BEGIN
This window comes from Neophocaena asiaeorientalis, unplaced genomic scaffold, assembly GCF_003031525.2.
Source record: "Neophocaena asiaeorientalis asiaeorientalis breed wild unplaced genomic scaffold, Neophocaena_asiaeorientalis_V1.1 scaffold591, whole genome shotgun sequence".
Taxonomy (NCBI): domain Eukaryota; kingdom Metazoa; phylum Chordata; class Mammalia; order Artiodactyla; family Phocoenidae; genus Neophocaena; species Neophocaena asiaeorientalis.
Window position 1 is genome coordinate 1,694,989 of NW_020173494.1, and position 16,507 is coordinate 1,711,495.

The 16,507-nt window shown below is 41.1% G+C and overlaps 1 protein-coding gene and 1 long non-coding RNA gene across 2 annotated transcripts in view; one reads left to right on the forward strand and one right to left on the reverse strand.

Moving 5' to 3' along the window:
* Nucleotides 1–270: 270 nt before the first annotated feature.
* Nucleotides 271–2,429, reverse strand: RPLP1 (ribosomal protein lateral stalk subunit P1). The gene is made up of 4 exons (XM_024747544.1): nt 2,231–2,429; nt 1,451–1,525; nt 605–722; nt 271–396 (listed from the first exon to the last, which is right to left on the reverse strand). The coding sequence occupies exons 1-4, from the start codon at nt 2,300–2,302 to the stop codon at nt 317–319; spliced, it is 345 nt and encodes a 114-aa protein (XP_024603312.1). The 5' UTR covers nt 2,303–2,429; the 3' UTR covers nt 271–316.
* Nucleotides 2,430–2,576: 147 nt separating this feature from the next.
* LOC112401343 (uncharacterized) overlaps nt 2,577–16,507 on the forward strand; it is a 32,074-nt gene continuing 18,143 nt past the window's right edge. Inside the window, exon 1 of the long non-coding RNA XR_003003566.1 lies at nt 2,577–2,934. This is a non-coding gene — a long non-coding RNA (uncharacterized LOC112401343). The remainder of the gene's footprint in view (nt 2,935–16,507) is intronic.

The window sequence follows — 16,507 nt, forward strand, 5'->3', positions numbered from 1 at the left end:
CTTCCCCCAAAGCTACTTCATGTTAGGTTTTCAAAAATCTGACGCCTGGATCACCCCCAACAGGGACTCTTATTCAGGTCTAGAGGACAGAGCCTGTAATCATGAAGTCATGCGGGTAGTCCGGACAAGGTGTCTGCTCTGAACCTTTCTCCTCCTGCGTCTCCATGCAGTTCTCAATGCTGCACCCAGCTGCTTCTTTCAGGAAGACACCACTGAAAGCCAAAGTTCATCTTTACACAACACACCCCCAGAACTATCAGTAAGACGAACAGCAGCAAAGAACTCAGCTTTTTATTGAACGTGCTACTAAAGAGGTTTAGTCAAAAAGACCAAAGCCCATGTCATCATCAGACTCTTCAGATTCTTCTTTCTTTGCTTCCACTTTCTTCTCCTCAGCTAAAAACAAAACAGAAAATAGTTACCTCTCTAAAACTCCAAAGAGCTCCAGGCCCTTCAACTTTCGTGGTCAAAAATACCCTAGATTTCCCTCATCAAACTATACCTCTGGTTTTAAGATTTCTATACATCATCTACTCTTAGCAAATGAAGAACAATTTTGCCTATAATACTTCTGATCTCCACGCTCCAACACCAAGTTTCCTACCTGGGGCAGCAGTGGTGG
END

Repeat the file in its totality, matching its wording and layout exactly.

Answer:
This window comes from Neophocaena asiaeorientalis, unplaced genomic scaffold, assembly GCF_003031525.2.
Source record: "Neophocaena asiaeorientalis asiaeorientalis breed wild unplaced genomic scaffold, Neophocaena_asiaeorientalis_V1.1 scaffold591, whole genome shotgun sequence".
Taxonomy (NCBI): domain Eukaryota; kingdom Metazoa; phylum Chordata; class Mammalia; order Artiodactyla; family Phocoenidae; genus Neophocaena; species Neophocaena asiaeorientalis.
Window position 1 is genome coordinate 1,694,989 of NW_020173494.1, and position 16,507 is coordinate 1,711,495.

The 16,507-nt window shown below is 41.1% G+C and overlaps 1 protein-coding gene and 1 long non-coding RNA gene across 2 annotated transcripts in view; one reads left to right on the forward strand and one right to left on the reverse strand.

Moving 5' to 3' along the window:
* Nucleotides 1–270: 270 nt before the first annotated feature.
* Nucleotides 271–2,429, reverse strand: RPLP1 (ribosomal protein lateral stalk subunit P1). The gene is made up of 4 exons (XM_024747544.1): nt 2,231–2,429; nt 1,451–1,525; nt 605–722; nt 271–396 (listed from the first exon to the last, which is right to left on the reverse strand). The coding sequence occupies exons 1-4, from the start codon at nt 2,300–2,302 to the stop codon at nt 317–319; spliced, it is 345 nt and encodes a 114-aa protein (XP_024603312.1). The 5' UTR covers nt 2,303–2,429; the 3' UTR covers nt 271–316.
* Nucleotides 2,430–2,576: 147 nt separating this feature from the next.
* LOC112401343 (uncharacterized) overlaps nt 2,577–16,507 on the forward strand; it is a 32,074-nt gene continuing 18,143 nt past the window's right edge. Inside the window, exon 1 of the long non-coding RNA XR_003003566.1 lies at nt 2,577–2,934. This is a non-coding gene — a long non-coding RNA (uncharacterized LOC112401343). The remainder of the gene's footprint in view (nt 2,935–16,507) is intronic.

The window sequence follows — 16,507 nt, forward strand, 5'->3', positions numbered from 1 at the left end:
CTTCCCCCAAAGCTACTTCATGTTAGGTTTTCAAAAATCTGACGCCTGGATCACCCCCAACAGGGACTCTTATTCAGGTCTAGAGGACAGAGCCTGTAATCATGAAGTCATGCGGGTAGTCCGGACAAGGTGTCTGCTCTGAACCTTTCTCCTCCTGCGTCTCCATGCAGTTCTCAATGCTGCACCCAGCTGCTTCTTTCAGGAAGACACCACTGAAAGCCAAAGTTCATCTTTACACAACACACCCCCAGAACTATCAGTAAGACGAACAGCAGCAAAGAACTCAGCTTTTTATTGAACGTGCTACTAAAGAGGTTTAGTCAAAAAGACCAAAGCCCATGTCATCATCAGACTCTTCAGATTCTTCTTTCTTTGCTTCCACTTTCTTCTCCTCAGCTAAAAACAAAACAGAAAATAGTTACCTCTCTAAAACTCCAAAGAGCTCCAGGCCCTTCAACTTTCGTGGTCAAAAATACCCTAGATTTCCCTCATCAAACTATACCTCTGGTTTTAAGATTTCTATACATCATCTACTCTTAGCAAATGAAGAACAATTTTGCCTATAATACTTCTGATCTCCACGCTCCAACACCAAGTTTCCTACCTGGGGCAGCAGTGGTGG